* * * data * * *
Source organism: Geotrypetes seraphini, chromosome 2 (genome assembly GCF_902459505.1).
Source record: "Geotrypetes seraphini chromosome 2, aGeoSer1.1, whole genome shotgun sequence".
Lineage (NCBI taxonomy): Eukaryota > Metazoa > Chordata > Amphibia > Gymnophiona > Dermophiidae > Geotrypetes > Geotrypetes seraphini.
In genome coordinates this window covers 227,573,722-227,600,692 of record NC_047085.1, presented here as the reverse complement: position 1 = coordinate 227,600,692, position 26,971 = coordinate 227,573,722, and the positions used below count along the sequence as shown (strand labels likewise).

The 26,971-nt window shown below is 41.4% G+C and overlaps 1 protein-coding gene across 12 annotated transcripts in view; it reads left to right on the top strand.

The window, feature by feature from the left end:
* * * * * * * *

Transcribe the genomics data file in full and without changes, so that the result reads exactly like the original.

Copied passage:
Source organism: Geotrypetes seraphini, chromosome 2 (genome assembly GCF_902459505.1).
Source record: "Geotrypetes seraphini chromosome 2, aGeoSer1.1, whole genome shotgun sequence".
Lineage (NCBI taxonomy): Eukaryota > Metazoa > Chordata > Amphibia > Gymnophiona > Dermophiidae > Geotrypetes > Geotrypetes seraphini.
In genome coordinates this window covers 227,573,722-227,600,692 of record NC_047085.1, presented here as the reverse complement: position 1 = coordinate 227,600,692, position 26,971 = coordinate 227,573,722, and the positions used below count along the sequence as shown (strand labels likewise).

The 26,971-nt window shown below is 41.4% G+C and overlaps 1 protein-coding gene across 12 annotated transcripts in view; it reads left to right on the top strand.

The window, feature by feature from the left end: